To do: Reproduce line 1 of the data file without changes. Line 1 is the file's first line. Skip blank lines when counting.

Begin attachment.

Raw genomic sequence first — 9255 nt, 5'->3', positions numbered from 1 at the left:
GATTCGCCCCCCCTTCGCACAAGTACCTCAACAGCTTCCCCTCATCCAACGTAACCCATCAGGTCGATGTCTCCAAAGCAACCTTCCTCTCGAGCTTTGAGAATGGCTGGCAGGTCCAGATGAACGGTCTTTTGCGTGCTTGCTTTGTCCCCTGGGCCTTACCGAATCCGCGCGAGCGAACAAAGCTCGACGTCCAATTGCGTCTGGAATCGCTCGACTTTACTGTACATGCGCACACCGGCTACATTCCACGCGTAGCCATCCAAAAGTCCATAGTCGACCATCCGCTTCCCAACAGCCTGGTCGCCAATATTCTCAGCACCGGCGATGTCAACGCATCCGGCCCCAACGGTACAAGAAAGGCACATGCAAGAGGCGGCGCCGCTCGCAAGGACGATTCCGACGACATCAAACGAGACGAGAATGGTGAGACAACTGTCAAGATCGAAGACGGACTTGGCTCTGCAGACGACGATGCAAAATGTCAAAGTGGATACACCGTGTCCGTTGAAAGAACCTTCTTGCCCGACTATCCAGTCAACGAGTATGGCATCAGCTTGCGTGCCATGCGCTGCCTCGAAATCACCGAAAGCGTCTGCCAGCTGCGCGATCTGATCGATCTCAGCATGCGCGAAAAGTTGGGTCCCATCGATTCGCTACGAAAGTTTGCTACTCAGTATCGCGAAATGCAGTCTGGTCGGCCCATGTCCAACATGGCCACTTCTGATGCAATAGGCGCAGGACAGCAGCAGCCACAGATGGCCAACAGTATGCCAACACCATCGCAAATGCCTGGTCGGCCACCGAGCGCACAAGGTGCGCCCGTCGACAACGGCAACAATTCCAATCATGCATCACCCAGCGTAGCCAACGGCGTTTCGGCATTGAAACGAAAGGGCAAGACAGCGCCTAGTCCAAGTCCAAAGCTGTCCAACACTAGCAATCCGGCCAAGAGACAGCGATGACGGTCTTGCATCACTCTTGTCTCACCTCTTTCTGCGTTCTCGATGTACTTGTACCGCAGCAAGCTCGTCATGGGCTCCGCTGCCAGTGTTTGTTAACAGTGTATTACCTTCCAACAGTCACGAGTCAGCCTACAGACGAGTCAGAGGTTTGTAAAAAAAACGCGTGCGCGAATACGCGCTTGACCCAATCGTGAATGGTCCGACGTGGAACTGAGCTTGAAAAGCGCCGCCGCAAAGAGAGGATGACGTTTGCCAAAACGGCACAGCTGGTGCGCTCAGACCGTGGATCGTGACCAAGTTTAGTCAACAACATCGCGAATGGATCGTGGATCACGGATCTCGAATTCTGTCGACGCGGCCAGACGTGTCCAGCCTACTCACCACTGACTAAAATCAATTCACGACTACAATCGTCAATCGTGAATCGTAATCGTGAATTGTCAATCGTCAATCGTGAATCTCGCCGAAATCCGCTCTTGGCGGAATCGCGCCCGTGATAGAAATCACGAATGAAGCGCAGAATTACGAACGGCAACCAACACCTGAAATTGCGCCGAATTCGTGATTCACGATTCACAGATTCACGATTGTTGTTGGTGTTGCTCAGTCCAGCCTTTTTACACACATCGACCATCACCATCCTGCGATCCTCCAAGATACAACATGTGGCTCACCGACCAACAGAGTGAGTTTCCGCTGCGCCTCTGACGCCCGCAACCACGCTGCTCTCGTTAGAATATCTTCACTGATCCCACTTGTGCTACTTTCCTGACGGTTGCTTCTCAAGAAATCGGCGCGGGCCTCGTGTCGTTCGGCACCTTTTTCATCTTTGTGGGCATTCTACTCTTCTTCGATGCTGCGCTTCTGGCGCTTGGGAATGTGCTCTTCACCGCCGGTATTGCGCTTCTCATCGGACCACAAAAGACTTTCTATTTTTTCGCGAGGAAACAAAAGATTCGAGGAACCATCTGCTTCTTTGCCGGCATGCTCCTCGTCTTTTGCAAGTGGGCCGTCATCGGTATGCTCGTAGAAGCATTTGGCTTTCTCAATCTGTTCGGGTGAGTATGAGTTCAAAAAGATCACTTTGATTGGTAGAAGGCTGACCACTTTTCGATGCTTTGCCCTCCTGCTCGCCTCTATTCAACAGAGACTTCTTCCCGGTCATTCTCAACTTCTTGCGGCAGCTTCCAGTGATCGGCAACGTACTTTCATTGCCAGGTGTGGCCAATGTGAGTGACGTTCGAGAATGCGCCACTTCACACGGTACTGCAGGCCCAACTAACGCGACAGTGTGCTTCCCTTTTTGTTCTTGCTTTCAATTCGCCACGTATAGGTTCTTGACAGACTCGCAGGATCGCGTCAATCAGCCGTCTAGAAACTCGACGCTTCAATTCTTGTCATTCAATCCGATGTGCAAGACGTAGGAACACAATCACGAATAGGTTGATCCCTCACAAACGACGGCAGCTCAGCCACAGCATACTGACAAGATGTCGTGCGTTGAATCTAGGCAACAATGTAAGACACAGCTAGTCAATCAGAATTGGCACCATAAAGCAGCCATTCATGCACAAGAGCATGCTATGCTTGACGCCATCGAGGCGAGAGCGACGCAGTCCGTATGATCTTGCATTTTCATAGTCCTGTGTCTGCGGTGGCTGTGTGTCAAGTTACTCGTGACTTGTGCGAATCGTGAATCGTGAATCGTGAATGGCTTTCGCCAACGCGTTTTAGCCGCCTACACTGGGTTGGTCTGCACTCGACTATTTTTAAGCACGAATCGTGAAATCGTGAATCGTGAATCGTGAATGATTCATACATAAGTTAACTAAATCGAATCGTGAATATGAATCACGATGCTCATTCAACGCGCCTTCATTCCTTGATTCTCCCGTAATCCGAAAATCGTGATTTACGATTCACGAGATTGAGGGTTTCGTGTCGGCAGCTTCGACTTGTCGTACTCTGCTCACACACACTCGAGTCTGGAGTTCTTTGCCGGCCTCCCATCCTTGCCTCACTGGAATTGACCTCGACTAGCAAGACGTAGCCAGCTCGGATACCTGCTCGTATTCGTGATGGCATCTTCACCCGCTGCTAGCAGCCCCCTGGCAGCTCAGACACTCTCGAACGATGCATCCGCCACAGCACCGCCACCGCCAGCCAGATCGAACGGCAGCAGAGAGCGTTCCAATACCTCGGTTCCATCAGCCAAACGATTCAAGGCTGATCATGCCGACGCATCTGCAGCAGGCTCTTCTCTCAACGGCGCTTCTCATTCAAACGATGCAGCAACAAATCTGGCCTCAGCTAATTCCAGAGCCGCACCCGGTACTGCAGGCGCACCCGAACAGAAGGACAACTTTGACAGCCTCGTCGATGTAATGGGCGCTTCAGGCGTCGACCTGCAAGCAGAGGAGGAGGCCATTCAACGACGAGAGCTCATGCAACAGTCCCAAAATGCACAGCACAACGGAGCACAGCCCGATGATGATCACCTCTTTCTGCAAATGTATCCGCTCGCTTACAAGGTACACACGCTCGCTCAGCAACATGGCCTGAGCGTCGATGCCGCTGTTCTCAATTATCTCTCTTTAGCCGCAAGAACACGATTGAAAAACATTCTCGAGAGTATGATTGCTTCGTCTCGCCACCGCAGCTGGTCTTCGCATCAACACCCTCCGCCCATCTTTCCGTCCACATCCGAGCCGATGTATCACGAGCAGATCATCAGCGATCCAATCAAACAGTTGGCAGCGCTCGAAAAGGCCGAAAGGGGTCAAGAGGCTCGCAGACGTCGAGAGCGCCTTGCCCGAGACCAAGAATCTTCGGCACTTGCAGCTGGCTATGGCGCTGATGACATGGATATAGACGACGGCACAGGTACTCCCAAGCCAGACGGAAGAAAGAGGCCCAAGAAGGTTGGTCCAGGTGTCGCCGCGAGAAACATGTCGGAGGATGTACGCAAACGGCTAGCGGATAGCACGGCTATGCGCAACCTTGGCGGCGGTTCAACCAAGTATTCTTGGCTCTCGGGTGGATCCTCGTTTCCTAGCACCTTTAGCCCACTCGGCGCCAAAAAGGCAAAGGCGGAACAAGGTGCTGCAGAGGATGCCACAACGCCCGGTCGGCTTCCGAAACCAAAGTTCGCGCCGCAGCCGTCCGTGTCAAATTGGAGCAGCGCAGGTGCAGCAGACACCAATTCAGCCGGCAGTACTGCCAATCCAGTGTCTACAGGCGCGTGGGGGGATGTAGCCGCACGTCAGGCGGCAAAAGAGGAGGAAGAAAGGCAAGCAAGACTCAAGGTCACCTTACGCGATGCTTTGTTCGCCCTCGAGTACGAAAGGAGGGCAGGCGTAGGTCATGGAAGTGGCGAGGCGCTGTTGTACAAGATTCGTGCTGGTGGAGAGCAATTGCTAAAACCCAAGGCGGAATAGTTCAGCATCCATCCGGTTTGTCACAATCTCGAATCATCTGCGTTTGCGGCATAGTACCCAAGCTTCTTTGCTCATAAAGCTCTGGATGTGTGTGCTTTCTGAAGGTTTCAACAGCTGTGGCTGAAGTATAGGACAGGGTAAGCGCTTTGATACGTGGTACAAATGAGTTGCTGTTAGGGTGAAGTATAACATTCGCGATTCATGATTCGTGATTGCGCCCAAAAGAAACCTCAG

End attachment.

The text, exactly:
Raw genomic sequence first — 9255 nt, 5'->3', positions numbered from 1 at the left: